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20 November 2013, 06:36
Scientists say they've finally worked out why a 4,000 year old statue at Manchester museum rotates overnight.
The Egyptian statue had curators at Manchester Museum puzzled after it began to mysteriously rotate overnight, despite being housed in a secure glass case.
Neb-Senu is a 10inch (25cm) statuette made in about 1800 BC as a medium for the soul of an ancient Egyptian man.
Explanations for its movement ranged from mystical and magical ancient myths, curses and spirits to the object being possessed.
But, following an investigation, a far more 21st century reason has been unearthed - that the figure rotated as a result of vibrations from passing footfall and traffic.
ITV's Mystery Map, which investigates myths and mysterious stories, enlisted specialists to place sensors under the cabinet to detect vibrations, which dismissed some of the more peculiar claims.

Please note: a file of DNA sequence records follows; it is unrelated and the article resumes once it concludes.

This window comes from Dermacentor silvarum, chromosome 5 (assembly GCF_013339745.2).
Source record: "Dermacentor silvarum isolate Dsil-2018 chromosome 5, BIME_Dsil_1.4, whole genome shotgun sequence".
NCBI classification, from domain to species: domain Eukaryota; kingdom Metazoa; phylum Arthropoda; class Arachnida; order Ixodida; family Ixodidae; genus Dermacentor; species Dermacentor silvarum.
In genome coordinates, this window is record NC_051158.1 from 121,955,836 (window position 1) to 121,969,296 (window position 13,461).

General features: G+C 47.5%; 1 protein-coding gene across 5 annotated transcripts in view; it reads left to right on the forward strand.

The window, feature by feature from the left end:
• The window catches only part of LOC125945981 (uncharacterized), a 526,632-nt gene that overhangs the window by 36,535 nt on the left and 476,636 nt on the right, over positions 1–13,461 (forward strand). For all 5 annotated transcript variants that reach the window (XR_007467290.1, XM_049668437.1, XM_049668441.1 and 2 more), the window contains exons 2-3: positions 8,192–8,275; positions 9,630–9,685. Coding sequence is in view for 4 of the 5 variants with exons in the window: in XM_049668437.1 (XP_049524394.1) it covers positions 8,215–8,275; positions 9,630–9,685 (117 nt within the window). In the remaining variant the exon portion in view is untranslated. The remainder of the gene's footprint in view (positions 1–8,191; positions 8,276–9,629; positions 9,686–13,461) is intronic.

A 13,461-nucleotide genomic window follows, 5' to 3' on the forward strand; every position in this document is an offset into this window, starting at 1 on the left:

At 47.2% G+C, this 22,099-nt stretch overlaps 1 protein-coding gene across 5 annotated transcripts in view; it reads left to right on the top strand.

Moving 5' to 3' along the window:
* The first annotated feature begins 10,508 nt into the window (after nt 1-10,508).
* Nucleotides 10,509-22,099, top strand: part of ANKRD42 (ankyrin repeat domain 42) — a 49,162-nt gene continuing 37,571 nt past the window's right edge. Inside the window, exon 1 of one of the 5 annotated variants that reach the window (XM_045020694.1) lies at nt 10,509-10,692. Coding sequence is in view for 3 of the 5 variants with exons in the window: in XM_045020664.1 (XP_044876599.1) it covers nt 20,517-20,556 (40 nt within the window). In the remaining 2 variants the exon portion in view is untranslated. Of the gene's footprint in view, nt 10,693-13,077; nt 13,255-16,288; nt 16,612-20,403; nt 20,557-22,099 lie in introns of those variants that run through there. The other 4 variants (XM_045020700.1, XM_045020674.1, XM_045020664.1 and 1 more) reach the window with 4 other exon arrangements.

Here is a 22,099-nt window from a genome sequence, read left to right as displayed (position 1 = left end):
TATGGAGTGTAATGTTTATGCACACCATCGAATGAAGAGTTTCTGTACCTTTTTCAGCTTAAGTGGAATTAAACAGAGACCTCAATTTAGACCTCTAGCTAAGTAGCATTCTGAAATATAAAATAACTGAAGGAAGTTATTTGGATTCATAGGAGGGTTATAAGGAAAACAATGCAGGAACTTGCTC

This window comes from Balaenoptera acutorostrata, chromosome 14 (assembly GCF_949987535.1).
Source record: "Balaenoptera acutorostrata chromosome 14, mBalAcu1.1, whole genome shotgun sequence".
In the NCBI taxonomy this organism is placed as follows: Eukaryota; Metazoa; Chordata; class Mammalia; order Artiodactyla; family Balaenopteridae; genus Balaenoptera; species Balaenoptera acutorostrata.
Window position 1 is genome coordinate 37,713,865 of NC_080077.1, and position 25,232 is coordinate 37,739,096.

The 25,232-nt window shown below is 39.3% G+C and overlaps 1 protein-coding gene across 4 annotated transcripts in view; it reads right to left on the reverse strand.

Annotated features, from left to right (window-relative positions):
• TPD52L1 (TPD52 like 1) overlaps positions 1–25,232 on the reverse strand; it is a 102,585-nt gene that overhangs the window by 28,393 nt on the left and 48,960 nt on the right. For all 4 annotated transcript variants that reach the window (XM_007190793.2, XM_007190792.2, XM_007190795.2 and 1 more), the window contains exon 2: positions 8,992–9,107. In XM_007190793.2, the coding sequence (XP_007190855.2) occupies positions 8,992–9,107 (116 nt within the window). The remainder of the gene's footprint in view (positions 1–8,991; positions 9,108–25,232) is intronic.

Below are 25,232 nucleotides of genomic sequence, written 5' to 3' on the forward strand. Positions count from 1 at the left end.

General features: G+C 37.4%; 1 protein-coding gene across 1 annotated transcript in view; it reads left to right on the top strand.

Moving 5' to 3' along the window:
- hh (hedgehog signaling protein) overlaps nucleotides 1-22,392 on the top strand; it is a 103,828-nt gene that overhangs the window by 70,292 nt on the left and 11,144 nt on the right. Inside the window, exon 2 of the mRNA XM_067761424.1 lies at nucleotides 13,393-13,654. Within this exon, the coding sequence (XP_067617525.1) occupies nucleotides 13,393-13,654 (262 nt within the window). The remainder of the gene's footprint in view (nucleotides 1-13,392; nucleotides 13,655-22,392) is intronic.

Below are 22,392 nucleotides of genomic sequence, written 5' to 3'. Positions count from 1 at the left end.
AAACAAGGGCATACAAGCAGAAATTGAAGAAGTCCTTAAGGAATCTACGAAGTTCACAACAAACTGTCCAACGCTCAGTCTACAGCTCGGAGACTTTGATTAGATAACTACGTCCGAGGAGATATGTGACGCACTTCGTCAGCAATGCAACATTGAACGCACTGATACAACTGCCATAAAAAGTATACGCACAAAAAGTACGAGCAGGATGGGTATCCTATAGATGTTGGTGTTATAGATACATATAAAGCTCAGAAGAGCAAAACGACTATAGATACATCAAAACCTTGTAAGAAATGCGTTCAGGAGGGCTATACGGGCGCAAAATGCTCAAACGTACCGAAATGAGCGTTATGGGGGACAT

Steve Gosling, a vibration expert, said: 'The vibration is a combination of multiple sources so there's buses outside on the busy road, there's footfall activity. And it's all of those things combined.'
When asked why other displays were not rotating, he added: 'This statue has a convex base. There's a lump at the bottom which makes it more susceptible to vibrations than the others which have a flat base. This is conclusive.'